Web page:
ARLINGTON -- LaTroy Hawkins says he's trying to stay in the moment as his 21-year Major League career hangs in the balance with the Blue Jays' fate in the best-of-five American League Division Series. He doesn't want to think of each day as potentially his last in the big leagues. He'll think back when it's all over, not when he's living day-to-day with Toronto's fortunes.
"I made it a point not to think about it," the 42-year-old reliever said Monday morning before Game 4 against the Rangers at Globe Life Park. "I want to stay focused on the task at hand and not focus on whether I'm playing next year or not.
"A lot of people ask me, 'Well, have you started to have those moments yet?' I made it a point not to have those moments because there's a lot of baseball today, especially after I got traded. I'll have that moment probably when Winter Meetings come around [in December] and guys are starting to get deals and have another moment, once February 20th rolls around when all my buddies are starting to go to Spring Training. I think I'll have a moment then, but now I'm trying to stay in the moment and enjoy it."
That awareness, that mindset of living in the moment is a boon in a Toronto bullpen where many of his teammates are a generation younger, with their careers all in front of them. Roberto Osuna was 2 months old, and Aaron Sanchez was 2 years old, when Hawkins made his Major League debut on April 29, 1995.
He's feeding off their energy, and giving them his wisdom in return. Sometimes, such as in the wake of their loss in Game 1 of the series, his wisdom tells him to foster their energy.
"This is a very high energy bunch of guys," Hawkins said. "So after the first game in Toronto, I turned on the music instantly right after the game. Most clubhouses you go in, you lose a game, it's dead silence, but I cut the music on. That's part of us. That's part of the team. That's what gets these guys going, and they're unbelievable. I've been on a lot of teams, but not teams with this much energy. And particularly Josh Donaldson, a lot of energy."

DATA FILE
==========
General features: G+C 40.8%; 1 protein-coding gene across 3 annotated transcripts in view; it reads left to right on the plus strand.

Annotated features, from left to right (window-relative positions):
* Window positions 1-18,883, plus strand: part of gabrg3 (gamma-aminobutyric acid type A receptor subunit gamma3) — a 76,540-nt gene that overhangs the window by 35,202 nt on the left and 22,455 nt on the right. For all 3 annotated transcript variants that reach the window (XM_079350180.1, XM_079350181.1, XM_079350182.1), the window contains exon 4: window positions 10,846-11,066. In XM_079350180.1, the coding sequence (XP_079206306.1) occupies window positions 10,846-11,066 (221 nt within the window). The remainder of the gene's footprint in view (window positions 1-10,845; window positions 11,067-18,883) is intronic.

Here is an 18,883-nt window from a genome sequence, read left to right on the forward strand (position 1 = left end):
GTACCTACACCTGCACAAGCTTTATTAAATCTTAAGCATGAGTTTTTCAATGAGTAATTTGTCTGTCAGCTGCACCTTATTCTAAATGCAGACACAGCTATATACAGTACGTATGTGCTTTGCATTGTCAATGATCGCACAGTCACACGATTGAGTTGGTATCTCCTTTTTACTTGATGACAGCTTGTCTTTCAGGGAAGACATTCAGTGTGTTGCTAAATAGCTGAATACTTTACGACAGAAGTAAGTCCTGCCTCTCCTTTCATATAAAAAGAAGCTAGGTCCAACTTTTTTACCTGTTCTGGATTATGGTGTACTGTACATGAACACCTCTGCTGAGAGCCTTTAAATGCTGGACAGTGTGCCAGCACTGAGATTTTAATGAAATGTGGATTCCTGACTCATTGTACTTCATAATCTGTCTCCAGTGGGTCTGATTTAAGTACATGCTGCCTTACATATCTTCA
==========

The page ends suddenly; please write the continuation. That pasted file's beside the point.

The mood, Hawkins said, never wavered when they were on the verge of being swept from the series. The excitement built, he said, when Troy Tulowitzki's home run padded their lead in Game 3. The urgency became apparent when David Price began warming in the bullpen.
Neither Price nor Hawkins was needed. Sanchez and Osuna, those youngsters who were babies when Hawkins' big league career began, handled the late innings. He'd love to take some credit for their maturation, but he won't.
"They were already pretty much mature once I got here," Hawkins said. "Seeing the way they're throwing the ball in the playoffs just let me know they've definitely matured and come into their own. Good to see, and you see young guys that can go out there and command their pitches, and control the moment and not let the moment control them."
Hawkins is living in those moments, his career potentially ending on any of them. He trades text messages with former Twins teammate Torii Hunter, who faced those same thoughts as the season unfolded in Minnesota. They're neighbors not far from here in the Texas town of Prosper, and they've followed each other through the late-season runs. At some point, they could be fellow retirees, but that's not the issue yet.
"Birds of a feather have to flock together," he said.
Jason Beck is a reporter for MLB.com. Read Beck's Blog, follow him on Twitter @beckjason and listen to his podcast. This story was not subject to the approval of Major League Baseball or its clubs.